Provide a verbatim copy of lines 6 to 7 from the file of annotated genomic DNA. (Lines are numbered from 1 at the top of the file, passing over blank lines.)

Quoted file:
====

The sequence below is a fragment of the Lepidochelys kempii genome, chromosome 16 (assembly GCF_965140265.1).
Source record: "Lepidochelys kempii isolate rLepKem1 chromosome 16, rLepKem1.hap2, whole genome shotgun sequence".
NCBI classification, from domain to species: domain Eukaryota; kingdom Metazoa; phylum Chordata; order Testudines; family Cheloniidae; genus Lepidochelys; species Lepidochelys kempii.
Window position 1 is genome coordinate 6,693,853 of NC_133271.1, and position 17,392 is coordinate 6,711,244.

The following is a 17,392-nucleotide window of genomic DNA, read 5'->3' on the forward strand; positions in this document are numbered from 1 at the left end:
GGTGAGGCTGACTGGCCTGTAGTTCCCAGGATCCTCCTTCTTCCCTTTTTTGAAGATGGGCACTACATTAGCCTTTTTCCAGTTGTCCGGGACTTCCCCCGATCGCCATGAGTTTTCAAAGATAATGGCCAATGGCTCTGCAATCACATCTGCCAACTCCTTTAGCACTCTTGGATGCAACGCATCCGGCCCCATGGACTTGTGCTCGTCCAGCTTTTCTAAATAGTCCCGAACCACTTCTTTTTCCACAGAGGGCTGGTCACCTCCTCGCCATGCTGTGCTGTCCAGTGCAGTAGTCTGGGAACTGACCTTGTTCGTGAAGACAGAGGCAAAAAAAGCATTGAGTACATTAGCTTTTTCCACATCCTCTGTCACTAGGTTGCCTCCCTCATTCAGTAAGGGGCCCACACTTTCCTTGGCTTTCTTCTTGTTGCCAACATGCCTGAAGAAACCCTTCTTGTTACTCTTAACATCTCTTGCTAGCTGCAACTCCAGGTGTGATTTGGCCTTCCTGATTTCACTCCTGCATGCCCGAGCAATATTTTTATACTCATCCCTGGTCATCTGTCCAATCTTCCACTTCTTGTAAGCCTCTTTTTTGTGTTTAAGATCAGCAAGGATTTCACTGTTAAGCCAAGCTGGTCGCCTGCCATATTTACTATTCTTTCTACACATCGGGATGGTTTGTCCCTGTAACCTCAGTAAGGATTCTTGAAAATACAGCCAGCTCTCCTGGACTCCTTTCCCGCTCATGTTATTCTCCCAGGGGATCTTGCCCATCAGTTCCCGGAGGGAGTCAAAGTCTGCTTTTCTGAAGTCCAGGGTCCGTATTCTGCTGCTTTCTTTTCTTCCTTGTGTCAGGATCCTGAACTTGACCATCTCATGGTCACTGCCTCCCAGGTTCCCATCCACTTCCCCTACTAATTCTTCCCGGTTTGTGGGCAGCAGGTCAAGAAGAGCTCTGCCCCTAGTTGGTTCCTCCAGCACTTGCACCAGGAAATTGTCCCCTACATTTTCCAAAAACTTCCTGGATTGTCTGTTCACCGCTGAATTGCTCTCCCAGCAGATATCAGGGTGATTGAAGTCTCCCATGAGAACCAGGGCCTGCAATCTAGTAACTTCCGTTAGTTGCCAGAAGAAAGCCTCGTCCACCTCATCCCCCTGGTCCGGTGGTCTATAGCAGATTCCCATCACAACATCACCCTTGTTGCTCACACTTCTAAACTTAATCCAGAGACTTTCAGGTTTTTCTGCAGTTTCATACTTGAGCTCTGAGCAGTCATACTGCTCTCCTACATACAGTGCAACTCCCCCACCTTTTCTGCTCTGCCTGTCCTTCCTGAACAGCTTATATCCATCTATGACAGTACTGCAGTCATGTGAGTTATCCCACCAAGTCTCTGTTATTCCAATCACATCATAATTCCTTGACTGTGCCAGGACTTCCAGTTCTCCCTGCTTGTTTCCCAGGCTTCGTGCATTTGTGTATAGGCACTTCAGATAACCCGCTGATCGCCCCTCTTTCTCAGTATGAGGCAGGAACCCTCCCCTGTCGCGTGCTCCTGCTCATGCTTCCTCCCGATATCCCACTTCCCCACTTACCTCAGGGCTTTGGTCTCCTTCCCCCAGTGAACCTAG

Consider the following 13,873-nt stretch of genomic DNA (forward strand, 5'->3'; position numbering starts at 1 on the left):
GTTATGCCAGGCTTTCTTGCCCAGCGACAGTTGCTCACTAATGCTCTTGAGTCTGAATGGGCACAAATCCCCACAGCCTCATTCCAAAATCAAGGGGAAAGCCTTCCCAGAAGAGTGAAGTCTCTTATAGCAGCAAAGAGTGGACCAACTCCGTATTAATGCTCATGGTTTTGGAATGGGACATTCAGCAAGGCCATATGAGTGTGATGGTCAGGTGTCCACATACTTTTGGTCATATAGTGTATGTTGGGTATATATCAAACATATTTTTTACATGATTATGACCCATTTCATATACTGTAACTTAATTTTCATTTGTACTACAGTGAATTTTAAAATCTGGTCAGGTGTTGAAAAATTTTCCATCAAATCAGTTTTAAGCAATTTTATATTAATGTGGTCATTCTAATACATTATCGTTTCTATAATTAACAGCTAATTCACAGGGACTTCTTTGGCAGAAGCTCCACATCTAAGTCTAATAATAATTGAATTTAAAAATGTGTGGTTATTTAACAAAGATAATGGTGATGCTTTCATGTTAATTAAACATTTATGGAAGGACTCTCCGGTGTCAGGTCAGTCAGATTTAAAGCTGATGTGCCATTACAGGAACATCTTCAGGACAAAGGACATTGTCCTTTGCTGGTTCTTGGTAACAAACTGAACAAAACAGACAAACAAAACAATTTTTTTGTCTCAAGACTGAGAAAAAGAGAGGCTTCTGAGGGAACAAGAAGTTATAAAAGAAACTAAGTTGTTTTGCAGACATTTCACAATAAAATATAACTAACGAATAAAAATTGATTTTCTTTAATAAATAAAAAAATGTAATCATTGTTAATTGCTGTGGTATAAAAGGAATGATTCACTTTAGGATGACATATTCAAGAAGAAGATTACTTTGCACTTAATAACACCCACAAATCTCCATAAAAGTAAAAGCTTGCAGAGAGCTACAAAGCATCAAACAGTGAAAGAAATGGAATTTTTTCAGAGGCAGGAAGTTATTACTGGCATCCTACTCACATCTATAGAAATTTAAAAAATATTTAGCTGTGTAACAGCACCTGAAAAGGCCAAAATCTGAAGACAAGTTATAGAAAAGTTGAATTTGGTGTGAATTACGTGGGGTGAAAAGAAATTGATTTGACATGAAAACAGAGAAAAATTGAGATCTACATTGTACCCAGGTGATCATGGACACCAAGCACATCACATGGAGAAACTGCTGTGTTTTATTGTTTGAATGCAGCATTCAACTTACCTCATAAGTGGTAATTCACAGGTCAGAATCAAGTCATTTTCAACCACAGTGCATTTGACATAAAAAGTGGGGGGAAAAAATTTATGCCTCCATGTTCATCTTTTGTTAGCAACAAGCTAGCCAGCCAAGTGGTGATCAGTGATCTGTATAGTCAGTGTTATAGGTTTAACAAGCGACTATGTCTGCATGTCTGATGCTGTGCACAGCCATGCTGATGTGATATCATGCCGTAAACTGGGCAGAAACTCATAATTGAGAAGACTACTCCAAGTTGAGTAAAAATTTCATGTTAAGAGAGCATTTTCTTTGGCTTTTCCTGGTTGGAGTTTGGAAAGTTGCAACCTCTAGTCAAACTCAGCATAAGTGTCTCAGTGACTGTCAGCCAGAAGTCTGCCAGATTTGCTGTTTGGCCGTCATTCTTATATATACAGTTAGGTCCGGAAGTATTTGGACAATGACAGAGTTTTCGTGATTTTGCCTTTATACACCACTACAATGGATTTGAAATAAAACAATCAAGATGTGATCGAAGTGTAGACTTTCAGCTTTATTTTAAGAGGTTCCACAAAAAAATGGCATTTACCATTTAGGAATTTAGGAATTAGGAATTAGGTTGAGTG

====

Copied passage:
GGTGAGGCTGACTGGCCTGTAGTTCCCAGGATCCTCCTTCTTCCCTTTTTTGAAGATGGGCACTACATTAGCCTTTTTCCAGTTGTCCGGGACTTCCCCCGATCGCCATGAGTTTTCAAAGATAATGGCCAATGGCTCTGCAATCACATCTGCCAACTCCTTTAGCACTCTTGGATGCAACGCATCCGGCCCCATGGACTTGTGCTCGTCCAGCTTTTCTAAATAGTCCCGAACCACTTCTTTTTCCACAGAGGGCTGGTCACCTCCTCGCCATGCTGTGCTGTCCAGTGCAGTAGTCTGGGAACTGACCTTGTTCGTGAAGACAGAGGCAAAAAAAGCATTGAGTACATTAGCTTTTTCCACATCCTCTGTCACTAGGTTGCCTCCCTCATTCAGTAAGGGGCCCACACTTTCCTTGGCTTTCTTCTTGTTGCCAACATGCCTGAAGAAACCCTTCTTGTTACTCTTAACATCTCTTGCTAGCTGCAACTCCAGGTGTGATTTGGCCTTCCTGATTTCACTCCTGCATGCCCGAGCAATATTTTTATACTCATCCCTGGTCATCTGTCCAATCTTCCACTTCTTGTAAGCCTCTTTTTTGTGTTTAAGATCAGCAAGGATTTCACTGTTAAGCCAAGCTGGTCGCCTGCCATATTTACTATTCTTTCTACACATCGGGATGGTTTGTCCCTGTAACCTCAGTAAGGATTCTTGAAAATACAGCCAGCTCTCCTGGACTCCTTTCCCGCTCATGTTATTCTCCCAGGGGATCTTGCCCATCAGTTCCCGGAGGGAGTCAAAGTCTGCTTTTCTGAAGTCCAGGGTCCGTATTCTGCTGCTTTCTTTTCTTCCTTGTGTCAGGATCCTGAACTTGACCATCTCATGGTCACTGCCTCCCAGGTTCCCATCCACTTCCCCTACTAATTCTTCCCGGTTTGTGGGCAGCAGGTCAAGAAGAGCTCTGCCCCTAGTTGGTTCCTCCAGCACTTGCACCAGGAAATTGTCCCCTACATTTTCCAAAAACTTCCTGGATTGTCTGTTCACCGCTGAATTGCTCTCCCAGCAGATATCAGGGTGATTGAAGTCTCCCATGAGAACCAGGGCCTGCAATCTAGTAACTTCCGTTAGTTGCCAGAAGAAAGCCTCGTCCACCTCATCCCCCTGGTCCGGTGGTCTATAGCAGATTCCCATCACAACATCACCCTTGTTGCTCACACTTCTAAACTTAATCCAGAGACTTTCAGGTTTTTCTGCAGTTTCATACTTGAGCTCTGAGCAGTCATACTGCTCTCCTACATACAGTGCAACTCCCCCACCTTTTCTGCTCTGCCTGTCCTTCCTGAACAGCTTATATCCATCTATGACAGTACTGCAGTCATGTGAGTTATCCCACCAAGTCTCTGTTATTCCAATCACATCATAATTCCTTGACTGTGCCAGGACTTCCAGTTCTCCCTGCTTGTTTCCCAGGCTTCGTGCATTTGTGTATAGGCACTTCAGATAACCCGCTGATCGCCCCTCTTTCTCAGTATGAGGCAGGAACCCTCCCCTGTCGCGTGCTCCTGCTCATGCTTCCTCCCGATATCCCACTTCCCCACTTACCTCAGGGCTTTGGTCTCCTTCCCCCAGTGAACCTAG

Consider the following 13,873-nt stretch of genomic DNA (forward strand, 5'->3'; position numbering starts at 1 on the left):